That second group included the trio of Michigan State students who said they’d decided to head down from Lansing because “there was nothing better to do,” two guys from Detroit wearing identical flame-covered shirts originally purchased for Guy Fieri Halloween costumes, and another duo sporting actual costumes mimicking (what else?) a bag of Cheetos and a can of Mountain Dew who said it took them a couple of hours to get there.
The fact that Hell is essentially comprised of the three buildings that house the aforementioned businesses means it was fairly easy for Mountain Dew to infiltrate the entire town during the temporary takeover, which included the tweaks it made to the menu at the Hell Hole Bar and Diner with Action Bronson’s help.
The Queens native has never strayed far from his roots as a chef since making a name for himself as a rapper. He spent years sampling fare around the world as the host of F—k That’s Delicious, and his lyrics are peppered with nods to the various foods and dishes he namedrops with a frequency that’s only rivaled by the random assortment of the largely forgotten athletes he regularly references.
The MC didn’t have to stop and think when he rattled off a quintet of former MLB players when I got the chance to chat with him and asked about how those seemingly random names end up in his tracks:
“Luis Sojo. Pete incaviglia. Howard Johnson. Jeff Nelson. Benny Agbayani. They just pop.
All those players, I still have all those cards. I flip through them endlessly for hours and hours.”
He cited a similar thought process while discussing the inspiration for the dishes he created for the event—all of which incorporated a Flamin’ Hot element:
“I love to think. I sit around all day and think about recipes. I like to infuse things. I like to try different flavors, and this is just right up my alley.”
This was actually the second time I’d had the chance to chat with the rapper. Shortly before we reconnected, I’d listened to an interview with Alchemist, the legendary producer who comprised one-half of the short-lived hip-hop duo known as The Whooliganz alongside none other than actor Scott Caan.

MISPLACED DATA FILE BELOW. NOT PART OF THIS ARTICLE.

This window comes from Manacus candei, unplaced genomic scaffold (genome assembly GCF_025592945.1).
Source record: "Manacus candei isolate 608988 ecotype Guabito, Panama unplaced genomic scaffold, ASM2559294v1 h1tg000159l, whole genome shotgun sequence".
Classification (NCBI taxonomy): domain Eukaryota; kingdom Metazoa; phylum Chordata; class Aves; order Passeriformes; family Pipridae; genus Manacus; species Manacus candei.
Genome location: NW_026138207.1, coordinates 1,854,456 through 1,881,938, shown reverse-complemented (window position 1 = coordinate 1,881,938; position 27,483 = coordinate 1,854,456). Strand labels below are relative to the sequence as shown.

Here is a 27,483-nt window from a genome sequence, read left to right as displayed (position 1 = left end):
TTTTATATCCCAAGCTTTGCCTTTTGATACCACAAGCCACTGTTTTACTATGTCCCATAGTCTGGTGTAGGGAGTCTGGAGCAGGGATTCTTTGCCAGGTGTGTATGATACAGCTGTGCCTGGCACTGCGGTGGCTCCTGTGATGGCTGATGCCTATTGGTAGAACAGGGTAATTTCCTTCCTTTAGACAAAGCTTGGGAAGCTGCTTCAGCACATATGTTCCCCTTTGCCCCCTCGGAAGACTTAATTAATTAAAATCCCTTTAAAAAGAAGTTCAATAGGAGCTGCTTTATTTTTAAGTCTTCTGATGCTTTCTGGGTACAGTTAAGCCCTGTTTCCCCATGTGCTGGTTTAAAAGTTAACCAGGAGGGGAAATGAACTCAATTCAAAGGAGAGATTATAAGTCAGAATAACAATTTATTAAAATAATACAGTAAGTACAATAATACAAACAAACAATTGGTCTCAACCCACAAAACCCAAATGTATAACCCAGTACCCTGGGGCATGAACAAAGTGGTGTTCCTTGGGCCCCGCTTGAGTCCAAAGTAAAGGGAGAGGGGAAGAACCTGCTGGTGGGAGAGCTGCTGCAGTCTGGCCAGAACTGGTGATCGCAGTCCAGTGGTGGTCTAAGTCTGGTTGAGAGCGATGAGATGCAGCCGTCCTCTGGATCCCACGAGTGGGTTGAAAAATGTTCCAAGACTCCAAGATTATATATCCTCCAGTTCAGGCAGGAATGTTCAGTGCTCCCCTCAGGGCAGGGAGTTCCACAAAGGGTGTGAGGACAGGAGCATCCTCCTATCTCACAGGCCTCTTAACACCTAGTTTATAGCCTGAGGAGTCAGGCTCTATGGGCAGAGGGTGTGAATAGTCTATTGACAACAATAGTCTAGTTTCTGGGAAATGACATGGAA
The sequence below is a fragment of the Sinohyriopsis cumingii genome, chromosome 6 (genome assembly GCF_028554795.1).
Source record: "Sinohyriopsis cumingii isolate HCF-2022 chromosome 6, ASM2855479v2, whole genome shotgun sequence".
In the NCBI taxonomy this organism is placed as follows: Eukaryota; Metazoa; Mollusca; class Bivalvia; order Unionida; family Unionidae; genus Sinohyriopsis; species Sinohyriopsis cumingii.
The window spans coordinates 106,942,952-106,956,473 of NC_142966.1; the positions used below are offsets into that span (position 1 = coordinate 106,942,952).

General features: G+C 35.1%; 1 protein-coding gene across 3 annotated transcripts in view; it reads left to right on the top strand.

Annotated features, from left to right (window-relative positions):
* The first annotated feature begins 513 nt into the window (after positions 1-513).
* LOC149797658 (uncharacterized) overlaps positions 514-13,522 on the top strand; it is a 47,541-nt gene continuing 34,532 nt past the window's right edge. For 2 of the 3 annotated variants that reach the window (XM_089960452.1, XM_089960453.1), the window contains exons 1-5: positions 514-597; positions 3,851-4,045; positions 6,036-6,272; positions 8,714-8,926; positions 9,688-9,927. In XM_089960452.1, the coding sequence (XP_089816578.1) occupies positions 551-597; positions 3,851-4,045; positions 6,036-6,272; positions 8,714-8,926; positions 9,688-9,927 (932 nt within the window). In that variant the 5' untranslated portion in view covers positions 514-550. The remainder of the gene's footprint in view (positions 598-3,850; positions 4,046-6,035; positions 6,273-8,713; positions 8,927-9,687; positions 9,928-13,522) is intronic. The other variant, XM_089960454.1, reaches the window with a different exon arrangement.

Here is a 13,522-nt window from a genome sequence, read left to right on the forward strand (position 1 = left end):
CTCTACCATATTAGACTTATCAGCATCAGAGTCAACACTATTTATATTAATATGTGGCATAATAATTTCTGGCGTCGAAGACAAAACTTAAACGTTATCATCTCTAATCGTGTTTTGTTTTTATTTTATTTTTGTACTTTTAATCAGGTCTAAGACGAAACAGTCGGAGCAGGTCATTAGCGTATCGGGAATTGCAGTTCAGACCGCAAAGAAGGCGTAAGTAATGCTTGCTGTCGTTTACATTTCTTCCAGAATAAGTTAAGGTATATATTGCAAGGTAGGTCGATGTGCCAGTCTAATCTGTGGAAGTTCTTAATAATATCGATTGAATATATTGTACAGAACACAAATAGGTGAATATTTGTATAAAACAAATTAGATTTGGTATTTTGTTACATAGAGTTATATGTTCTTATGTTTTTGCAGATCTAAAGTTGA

Alchemist said Caan not only hopped in the studio to record a track with Bronson at one point but claimed he “bodied” his counterpart. As a result, I couldn’t miss out on the chance to have Bronson confirm its existence, which led to a couple of other surprising revelations:
“Oh, it exists. It was actually on the “Latin Grammys” beat. That might be a remix we drop.
I have songs with all kinds of people. I have a song with Kool G Rap I haven’t put out. I have a song with [2 Live Crew’s] Uncle Luke. I can’t even believe that one happened. We were in the studio in Miami. He said he wanted to do something.”
From there, I headed to sample the creations he’d dreamed up. That included one of the more unconventional things I’ve ever eaten: sushi-grade tuna garnished with sesame seeds and scallion served atop Flamin’ Hot Doritos (which worked much better than it had any right to).
There were also some fantastic short ribs glazed in “MTN DEW Flamin’ Hot Sticky Sauce,” which were fire in multiple senses of the word.
I was more than fueled up for my next stop: a chat with Pauly D, who confirmed Hell was near the top of the list when it comes to the strangest places he’s ever DJed:
“It’s up there with Saskatchewan. It’s one of those places you never think you’ll end up, but you never know. Sometimes those are the best places to go. You don’t know until the crowd gets there.
I try to prepare for the vibe. I think I know what I’m going to play until I see them. They really tell me what to play. I feed off of their energy. Sometimes I’ll be like ‘Oh, it’s going to be heavy on hip-hop’ and then I go in and it’s all dance. ”